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It's been a while since I used Java in anger so please forgive me if this is silly.

I have just got started on a Java project where we are using JAXB to de-serializing an incoming XML string (from Jetty Server). The project is only using JAXB for this situation.

What are the alternatives to JAXB?
What are pros/cons of JAXB to these alternatives

I have done some googling and found lots of reference material, but is there a definitive source that is the goto place for JAXB questions or do people just see what people are doing and interpret from there.


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10 Answers 10

up vote 6 down vote accepted

I've found JAX-B pretty useful and actually like it better than many of the alternatives, especially if I'm starting from scratch and generating a schema from Java objects rather than Java objects from a schema.

In my experience, for whatever reason, I've found good documentation hard to come by from just Google searches. The best electronic documentation is provided in the JAX-B download where you'll also find numerous examples. "SOA Using Java Web Services" also has a good overview.

As for alternatives, there is:

and probably several more.

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XML Bean comes to mind (http://xmlbeans.apache.org/)

One of the PROS about JAXB is that it now comes bundle in with JDK6. The generate output is really tight and efficient. We are currently converting all our XML Bean implementation to use JAXB 2. The big CONS that we have seen is the lack of XSD related operations.

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Another big PROS, that I've discovered with JAXB, is that is now the defacto for all JAX-WS bindings. It's always nice to not have to add tons of 3rd party extension to your project; Most of the other XML streaming technology will ask you to add Apache Commons. –  Nik May 22 '09 at 19:35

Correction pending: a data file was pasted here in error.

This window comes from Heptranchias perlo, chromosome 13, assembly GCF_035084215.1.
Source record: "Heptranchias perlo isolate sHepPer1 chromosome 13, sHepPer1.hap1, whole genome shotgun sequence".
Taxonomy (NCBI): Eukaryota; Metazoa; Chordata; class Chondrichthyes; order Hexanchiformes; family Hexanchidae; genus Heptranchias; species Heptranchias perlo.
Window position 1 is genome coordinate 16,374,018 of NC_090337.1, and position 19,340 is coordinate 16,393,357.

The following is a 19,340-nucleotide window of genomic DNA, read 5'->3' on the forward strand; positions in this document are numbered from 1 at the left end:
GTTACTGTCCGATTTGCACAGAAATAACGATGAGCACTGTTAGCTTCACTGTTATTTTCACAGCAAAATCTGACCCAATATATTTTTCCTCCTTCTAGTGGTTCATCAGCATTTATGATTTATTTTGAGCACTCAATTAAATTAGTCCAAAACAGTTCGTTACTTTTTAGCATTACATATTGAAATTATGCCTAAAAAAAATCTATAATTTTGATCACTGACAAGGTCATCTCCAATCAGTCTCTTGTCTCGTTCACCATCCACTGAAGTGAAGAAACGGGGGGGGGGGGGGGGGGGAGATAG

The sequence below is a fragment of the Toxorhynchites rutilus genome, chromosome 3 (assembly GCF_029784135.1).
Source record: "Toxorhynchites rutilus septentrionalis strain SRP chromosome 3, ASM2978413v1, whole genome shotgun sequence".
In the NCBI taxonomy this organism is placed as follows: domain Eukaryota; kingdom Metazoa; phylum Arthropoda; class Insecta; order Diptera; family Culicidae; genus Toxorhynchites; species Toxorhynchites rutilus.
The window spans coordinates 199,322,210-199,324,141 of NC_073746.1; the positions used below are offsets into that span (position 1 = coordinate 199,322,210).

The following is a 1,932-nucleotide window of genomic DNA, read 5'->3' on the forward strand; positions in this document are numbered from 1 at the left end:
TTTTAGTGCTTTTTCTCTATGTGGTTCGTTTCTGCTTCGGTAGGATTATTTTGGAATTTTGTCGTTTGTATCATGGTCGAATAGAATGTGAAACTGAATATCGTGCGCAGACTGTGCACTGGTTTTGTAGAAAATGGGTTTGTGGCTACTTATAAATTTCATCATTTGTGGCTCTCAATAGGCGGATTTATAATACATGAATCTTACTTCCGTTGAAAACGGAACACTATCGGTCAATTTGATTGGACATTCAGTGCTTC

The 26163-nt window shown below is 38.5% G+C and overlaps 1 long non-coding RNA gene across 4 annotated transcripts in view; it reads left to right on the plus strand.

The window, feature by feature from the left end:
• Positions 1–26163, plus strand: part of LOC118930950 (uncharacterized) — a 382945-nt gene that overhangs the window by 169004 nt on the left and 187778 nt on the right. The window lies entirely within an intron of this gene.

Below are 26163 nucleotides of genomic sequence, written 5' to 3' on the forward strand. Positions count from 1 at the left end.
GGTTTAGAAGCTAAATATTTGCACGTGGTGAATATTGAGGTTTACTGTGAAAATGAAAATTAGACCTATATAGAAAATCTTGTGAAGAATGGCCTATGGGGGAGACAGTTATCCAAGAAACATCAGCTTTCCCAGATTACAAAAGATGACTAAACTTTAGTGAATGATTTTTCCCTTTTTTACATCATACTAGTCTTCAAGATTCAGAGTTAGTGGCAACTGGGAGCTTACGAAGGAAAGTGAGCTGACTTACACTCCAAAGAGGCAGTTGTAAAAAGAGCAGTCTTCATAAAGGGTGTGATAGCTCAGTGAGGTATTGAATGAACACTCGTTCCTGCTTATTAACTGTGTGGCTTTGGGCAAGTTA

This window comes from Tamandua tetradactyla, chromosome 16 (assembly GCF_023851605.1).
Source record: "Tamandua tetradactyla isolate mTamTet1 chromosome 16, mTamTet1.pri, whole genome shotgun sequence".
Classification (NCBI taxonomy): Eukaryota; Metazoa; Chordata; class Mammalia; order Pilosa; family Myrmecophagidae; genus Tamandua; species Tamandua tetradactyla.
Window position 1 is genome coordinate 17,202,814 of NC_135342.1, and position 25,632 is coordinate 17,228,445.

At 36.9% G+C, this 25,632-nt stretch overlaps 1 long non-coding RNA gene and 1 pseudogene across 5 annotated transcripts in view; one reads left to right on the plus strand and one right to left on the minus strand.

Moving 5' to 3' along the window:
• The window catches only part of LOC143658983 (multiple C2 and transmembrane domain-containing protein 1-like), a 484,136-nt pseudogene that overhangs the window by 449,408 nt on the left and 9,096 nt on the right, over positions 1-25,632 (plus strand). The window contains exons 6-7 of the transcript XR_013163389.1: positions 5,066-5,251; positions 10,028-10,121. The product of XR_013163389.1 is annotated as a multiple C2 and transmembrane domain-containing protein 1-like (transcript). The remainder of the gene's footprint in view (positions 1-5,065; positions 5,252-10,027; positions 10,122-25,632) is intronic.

The last time I used XML Beans it leaked roughly 100% of instantiated classes. When trying to find out why I had a look at some of the wildest source code I've seen, so we stopped using it. That's 2-3 years ago, so it might be better now. –  Peter Becker Oct 30 '09 at 4:27
JAXB is also now the defacto binding for JAX-RS for building REST services in Java. –  Blaise Doughan Jul 15 '10 at 20:30

I have been using JAXB for a few projects. I think the best thing about it is it's integration with newer technologies like JAX-WS and JAX-RS (JSR 311, Restful spec).

If you are handling incoming XML as a String with Jetty, I would seriously consider looking into the JAX-RS. It handles all of the JAXB binding stuff for you and you just work with an object.

I've been pretty happy with JAXB through CXF for both REST style and SOAP web services.

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I have tried many of the listed suggestions and prefer Simple to them all. It is relatively new in the overall sense yet mature and stable, and seems to have taken a lot of the complaints from other XML frameworks into account. I highly suggest reading the front page and if possible giving it a quick proof of concept prototype in your project.


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Look here: http://jcp.org/en/jsr/all for JSR-222. This Java Specification Request specifies the standard (non-free).

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For alternatives to JAXB you might want to check out XFire (http://xfire.codehaus.org/) or Axis2 (http://ws.apache.org/axis2/). Those seem to be 2 popular alternatives, and I believe both are now JAX-WS complaint.

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XStream is really good if you have an object model for the xml you are trying to parse.

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XStream can't deal properly with namespaces, though. I'd consider it a major drawback. –  duffymo Dec 26 '08 at 2:44

Other alternatives could be Castor, JibX, XMLBeans, or JDOM.

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Actually I had used Castor. It is better than JAXB in case of xml binding. It provides functionality to map your existing java beans.

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JAXB is also able to map your existing Java beans. –  Blaise Doughan Jul 15 '10 at 20:31

One big drawback of JAXB (if using annotations in transfer objects) is that Android does not support JAXB annotations (classes unknown) and you cannot add them manually. Also see Using JAXB with Google Android

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